At the heart of who we are
Just as Loyola continues to shape its campuses to improve its students’ university experience, the Core Curriculum is helping students better meet their academic, spiritual, and intellectual needs. The Core will not only influence our students as they earn their degrees, but it will provide them with the skills they’ll need after they leave school and pursue their careers.
One of these skills is understanding diversity and the appreciation that different cultures bring different perspectives to many situations. Without being aware of that in the workplace, students are going to miss something extremely important. That is not a skill you can easily put into a class, but it is one you can promote in a curriculum and educational program.
Another skill is being able to examine the ethical dimensions of every issue. It is one thing to ask if a practice is legally acceptable, but it is another thing to say, “This is an area that could lead us into greater risk-taking than is warranted.” We want to form graduates who are responsible for the society around them.
It’s called a Core Curriculum not just because it’s central to a Loyola education, but because it deals with what is at the core of a well-rounded person. The Core also encourages analysis across branches of learning. The ability to understand what different disciplines bring to an issue—how business or philosophy or the sciences might approach the same questions of truth or goodness or beauty—is invaluable. Those are the kinds of things you want to give in a broadly liberal education, and many schools miss the mark by training students for only one area of expertise.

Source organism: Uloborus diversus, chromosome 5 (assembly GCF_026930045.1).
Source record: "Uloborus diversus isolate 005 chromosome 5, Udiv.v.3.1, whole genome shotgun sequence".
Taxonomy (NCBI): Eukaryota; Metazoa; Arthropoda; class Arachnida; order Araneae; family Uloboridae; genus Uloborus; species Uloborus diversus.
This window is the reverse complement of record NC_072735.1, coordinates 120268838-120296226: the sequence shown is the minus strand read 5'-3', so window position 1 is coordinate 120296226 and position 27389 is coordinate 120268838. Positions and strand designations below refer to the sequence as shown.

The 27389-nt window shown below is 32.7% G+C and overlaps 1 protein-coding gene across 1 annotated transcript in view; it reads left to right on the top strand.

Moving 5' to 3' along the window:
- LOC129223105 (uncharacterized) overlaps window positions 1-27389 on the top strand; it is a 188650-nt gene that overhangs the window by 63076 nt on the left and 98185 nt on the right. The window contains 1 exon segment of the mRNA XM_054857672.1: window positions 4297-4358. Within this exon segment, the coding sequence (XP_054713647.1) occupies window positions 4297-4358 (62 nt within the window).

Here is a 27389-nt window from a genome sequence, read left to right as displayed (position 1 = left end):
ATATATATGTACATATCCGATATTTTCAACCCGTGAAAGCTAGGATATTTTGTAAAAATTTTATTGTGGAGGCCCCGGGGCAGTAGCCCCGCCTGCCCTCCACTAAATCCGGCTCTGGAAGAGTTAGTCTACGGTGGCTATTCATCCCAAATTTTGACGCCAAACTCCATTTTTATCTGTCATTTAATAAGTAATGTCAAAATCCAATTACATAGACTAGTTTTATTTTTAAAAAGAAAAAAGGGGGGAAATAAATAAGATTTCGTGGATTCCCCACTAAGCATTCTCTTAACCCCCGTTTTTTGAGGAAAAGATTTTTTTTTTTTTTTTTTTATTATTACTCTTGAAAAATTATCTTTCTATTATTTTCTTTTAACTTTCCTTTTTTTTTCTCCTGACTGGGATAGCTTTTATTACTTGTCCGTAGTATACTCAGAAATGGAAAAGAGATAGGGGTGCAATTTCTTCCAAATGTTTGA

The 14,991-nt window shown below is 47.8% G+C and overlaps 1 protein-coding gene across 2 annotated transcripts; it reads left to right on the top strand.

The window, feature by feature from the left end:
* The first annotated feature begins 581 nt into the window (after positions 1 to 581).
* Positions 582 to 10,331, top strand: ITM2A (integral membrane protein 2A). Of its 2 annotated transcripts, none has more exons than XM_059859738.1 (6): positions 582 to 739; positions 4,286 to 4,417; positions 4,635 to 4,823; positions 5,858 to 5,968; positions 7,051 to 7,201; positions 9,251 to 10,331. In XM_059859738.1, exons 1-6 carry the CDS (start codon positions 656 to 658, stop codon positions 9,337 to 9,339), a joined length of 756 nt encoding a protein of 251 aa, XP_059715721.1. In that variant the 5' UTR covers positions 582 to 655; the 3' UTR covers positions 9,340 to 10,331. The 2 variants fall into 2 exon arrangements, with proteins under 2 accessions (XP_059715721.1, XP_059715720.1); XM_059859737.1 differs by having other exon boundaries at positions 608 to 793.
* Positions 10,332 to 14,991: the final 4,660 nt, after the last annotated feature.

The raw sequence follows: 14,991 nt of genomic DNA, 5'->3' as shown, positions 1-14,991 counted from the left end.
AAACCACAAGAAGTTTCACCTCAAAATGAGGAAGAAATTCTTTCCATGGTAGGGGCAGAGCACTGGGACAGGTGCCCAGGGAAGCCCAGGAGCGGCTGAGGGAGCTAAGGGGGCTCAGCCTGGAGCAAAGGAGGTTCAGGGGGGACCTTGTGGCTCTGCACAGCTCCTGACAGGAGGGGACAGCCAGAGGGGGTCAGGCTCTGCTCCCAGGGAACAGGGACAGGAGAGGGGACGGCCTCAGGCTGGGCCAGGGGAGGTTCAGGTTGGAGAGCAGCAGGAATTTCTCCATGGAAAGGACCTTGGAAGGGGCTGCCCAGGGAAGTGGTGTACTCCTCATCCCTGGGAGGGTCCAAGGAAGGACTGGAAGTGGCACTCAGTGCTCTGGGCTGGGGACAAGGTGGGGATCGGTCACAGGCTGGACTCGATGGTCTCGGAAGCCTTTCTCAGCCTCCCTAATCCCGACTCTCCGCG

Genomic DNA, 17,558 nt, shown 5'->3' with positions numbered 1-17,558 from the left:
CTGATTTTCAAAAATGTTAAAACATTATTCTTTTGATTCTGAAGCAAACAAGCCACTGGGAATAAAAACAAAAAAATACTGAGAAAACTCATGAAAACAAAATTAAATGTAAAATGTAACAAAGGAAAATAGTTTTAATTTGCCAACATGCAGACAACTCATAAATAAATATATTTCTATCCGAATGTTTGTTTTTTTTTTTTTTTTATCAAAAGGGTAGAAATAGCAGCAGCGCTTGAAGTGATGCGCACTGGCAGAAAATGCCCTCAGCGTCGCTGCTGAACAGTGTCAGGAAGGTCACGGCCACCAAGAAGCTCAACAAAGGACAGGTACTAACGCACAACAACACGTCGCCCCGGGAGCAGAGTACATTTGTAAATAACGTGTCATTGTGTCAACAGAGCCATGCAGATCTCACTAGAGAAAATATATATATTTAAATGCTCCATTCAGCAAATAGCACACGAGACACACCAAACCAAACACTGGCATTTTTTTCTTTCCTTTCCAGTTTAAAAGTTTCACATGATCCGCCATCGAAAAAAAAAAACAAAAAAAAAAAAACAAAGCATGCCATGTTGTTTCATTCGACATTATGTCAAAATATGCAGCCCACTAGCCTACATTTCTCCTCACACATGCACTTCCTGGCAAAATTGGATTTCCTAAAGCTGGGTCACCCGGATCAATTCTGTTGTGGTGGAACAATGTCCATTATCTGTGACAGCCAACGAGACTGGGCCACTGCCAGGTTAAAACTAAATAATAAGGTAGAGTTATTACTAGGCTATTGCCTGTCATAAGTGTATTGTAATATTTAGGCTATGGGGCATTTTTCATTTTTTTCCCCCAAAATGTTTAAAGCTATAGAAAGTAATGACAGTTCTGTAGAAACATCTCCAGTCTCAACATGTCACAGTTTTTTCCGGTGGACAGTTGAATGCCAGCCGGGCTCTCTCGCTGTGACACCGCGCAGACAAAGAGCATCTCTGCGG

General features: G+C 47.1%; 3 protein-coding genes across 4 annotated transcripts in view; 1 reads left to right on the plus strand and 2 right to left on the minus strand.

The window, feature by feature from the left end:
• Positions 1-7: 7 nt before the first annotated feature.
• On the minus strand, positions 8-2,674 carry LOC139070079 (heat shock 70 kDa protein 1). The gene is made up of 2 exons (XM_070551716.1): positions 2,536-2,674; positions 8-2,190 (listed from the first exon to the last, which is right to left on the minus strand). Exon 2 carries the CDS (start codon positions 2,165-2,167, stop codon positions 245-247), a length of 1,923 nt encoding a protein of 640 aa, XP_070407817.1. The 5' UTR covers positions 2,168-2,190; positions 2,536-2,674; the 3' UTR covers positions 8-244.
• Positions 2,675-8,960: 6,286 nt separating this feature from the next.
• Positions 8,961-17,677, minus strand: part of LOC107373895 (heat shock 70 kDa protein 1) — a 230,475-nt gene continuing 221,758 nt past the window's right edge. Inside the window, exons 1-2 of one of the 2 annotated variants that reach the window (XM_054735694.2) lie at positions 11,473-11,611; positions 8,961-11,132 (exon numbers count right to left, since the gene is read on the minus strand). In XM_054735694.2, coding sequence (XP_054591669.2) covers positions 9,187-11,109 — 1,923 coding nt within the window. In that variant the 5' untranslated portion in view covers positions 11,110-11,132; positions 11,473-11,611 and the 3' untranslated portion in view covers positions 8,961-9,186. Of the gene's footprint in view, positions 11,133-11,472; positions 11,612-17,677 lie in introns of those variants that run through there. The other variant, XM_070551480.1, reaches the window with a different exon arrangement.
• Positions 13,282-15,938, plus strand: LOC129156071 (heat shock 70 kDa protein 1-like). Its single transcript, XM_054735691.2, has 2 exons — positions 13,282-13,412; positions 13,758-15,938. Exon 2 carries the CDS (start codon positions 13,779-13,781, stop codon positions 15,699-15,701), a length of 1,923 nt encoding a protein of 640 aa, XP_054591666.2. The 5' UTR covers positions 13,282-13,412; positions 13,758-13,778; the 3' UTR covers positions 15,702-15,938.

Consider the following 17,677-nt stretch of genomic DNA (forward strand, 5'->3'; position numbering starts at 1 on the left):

Take, for example, a finance student. She will not graduate from the business school with just a degree in finance—she will have had as many hours of Core Curriculum as her major. Students graduating today will very likely have a number of careers, and we want to prepare them for that. That’s the liberalization of the program.
We hope our students will use the Core to begin to question how they can affect the world. We want them to ask, “What are our responsibilities to one another? What builds the human person and what detracts from that? What role do the arts play in making our daily life individually and collectively richer and more humane?”
By the end of their time at Loyola, they will have built up a set of skills and values that will help them far beyond the confines of the classroom. The Core Curriculum prepares our graduates to give back to their communities, to promote global and social justice, and to make a difference in the lives of others. Or, as we say: It prepares people to lead extraordinary lives.
Learn more about Loyola’s Core Curriculum here.